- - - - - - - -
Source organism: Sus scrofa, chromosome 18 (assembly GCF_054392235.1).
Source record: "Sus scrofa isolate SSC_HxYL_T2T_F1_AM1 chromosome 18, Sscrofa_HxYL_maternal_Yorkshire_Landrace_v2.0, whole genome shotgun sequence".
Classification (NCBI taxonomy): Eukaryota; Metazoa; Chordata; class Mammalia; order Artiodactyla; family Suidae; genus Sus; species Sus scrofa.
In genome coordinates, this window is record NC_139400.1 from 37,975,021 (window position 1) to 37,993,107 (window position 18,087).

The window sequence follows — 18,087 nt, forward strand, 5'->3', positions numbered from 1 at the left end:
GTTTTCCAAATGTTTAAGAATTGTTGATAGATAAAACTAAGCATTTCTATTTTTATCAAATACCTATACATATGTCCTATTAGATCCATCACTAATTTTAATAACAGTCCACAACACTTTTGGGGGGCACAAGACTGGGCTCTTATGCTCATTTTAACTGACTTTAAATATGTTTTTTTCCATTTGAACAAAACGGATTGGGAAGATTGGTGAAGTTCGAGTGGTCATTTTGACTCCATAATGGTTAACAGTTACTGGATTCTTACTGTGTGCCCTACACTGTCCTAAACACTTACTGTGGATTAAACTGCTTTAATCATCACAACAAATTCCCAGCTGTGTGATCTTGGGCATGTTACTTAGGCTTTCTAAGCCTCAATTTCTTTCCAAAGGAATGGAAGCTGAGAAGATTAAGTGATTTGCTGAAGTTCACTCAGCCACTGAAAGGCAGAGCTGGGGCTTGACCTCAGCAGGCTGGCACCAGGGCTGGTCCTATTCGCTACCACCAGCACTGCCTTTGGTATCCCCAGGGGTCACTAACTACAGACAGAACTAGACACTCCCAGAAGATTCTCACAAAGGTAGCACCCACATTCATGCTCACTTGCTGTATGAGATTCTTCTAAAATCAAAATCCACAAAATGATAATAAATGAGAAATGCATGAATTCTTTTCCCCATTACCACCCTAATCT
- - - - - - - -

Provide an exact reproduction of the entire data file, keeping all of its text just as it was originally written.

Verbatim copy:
Source organism: Sus scrofa, chromosome 18 (assembly GCF_054392235.1).
Source record: "Sus scrofa isolate SSC_HxYL_T2T_F1_AM1 chromosome 18, Sscrofa_HxYL_maternal_Yorkshire_Landrace_v2.0, whole genome shotgun sequence".
Classification (NCBI taxonomy): Eukaryota; Metazoa; Chordata; class Mammalia; order Artiodactyla; family Suidae; genus Sus; species Sus scrofa.
In genome coordinates, this window is record NC_139400.1 from 37,975,021 (window position 1) to 37,993,107 (window position 18,087).

The window sequence follows — 18,087 nt, forward strand, 5'->3', positions numbered from 1 at the left end:
GTTTTCCAAATGTTTAAGAATTGTTGATAGATAAAACTAAGCATTTCTATTTTTATCAAATACCTATACATATGTCCTATTAGATCCATCACTAATTTTAATAACAGTCCACAACACTTTTGGGGGGCACAAGACTGGGCTCTTATGCTCATTTTAACTGACTTTAAATATGTTTTTTTCCATTTGAACAAAACGGATTGGGAAGATTGGTGAAGTTCGAGTGGTCATTTTGACTCCATAATGGTTAACAGTTACTGGATTCTTACTGTGTGCCCTACACTGTCCTAAACACTTACTGTGGATTAAACTGCTTTAATCATCACAACAAATTCCCAGCTGTGTGATCTTGGGCATGTTACTTAGGCTTTCTAAGCCTCAATTTCTTTCCAAAGGAATGGAAGCTGAGAAGATTAAGTGATTTGCTGAAGTTCACTCAGCCACTGAAAGGCAGAGCTGGGGCTTGACCTCAGCAGGCTGGCACCAGGGCTGGTCCTATTCGCTACCACCAGCACTGCCTTTGGTATCCCCAGGGGTCACTAACTACAGACAGAACTAGACACTCCCAGAAGATTCTCACAAAGGTAGCACCCACATTCATGCTCACTTGCTGTATGAGATTCTTCTAAAATCAAAATCCACAAAATGATAATAAATGAGAAATGCATGAATTCTTTTCCCCATTACCACCCTAATCT